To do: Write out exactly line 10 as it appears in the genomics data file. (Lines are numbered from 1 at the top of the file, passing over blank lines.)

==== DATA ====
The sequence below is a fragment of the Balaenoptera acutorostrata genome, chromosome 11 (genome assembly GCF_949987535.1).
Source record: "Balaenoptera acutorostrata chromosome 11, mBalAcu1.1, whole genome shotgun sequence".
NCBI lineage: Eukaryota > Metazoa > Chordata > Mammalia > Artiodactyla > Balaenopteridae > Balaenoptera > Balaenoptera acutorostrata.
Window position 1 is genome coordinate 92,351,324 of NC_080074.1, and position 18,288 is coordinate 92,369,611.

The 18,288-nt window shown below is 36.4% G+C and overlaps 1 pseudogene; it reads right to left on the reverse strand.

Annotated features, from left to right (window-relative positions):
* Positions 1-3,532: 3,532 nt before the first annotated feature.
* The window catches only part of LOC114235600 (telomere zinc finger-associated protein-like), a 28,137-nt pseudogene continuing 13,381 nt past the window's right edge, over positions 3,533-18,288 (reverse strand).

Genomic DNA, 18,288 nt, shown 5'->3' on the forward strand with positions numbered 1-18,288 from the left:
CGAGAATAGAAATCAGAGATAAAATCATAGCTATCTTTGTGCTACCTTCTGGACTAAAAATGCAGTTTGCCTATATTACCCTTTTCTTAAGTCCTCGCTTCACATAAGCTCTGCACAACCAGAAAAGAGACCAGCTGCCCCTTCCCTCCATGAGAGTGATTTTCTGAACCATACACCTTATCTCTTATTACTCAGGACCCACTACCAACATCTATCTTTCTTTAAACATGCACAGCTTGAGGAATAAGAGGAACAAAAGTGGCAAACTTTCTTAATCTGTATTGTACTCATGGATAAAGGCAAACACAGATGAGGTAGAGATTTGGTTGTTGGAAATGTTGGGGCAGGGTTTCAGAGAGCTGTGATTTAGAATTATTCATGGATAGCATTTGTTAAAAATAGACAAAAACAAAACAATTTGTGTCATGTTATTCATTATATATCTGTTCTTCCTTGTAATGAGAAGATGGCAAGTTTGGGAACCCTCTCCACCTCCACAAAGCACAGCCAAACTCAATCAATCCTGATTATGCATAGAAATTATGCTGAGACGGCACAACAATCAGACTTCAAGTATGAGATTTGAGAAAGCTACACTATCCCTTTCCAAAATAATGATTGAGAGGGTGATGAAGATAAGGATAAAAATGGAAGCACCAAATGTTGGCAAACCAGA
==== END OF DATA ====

CGAGAATAGAAATCAGAGATAAAATCATAGCTATCTTTGTGCTACCTTCTGGACTAAAAATGCAGTTTGCCTATATTACCCTTTTCTTAAGTCCTCGCTTCACATAAGCTCTGCACAACCAGAAAAGAGACCAGCTGCCCCTTCCCTCCATGAGAGTGATTTTCTGAACCATACACCTTATCTCTTATTACTCAGGACCCACTACCAACATCTATCTTTCTTTAAACATGCACAGCTTGAGGAATAAGAGGAACAAAAGTGGCAAACTTTCTTAATCTGTATTGTACTCATGGATAAAGGCAAACACAGATGAGGTAGAGATTTGGTTGTTGGAAATGTTGGGGCAGGGTTTCAGAGAGCTGTGATTTAGAATTATTCATGGATAGCATTTGTTAAAAATAGACAAAAACAAAACAATTTGTGTCATGTTATTCATTATATATCTGTTCTTCCTTGTAATGAGAAGATGGCAAGTTTGGGAACCCTCTCCACCTCCACAAAGCACAGCCAAACTCAATCAATCCTGATTATGCATAGAAATTATGCTGAGACGGCACAACAATCAGACTTCAAGTATGAGATTTGAGAAAGCTACACTATCCCTTTCCAAAATAATGATTGAGAGGGTGATGAAGATAAGGATAAAAATGGAAGCACCAAATGTTGGCAAACCAGA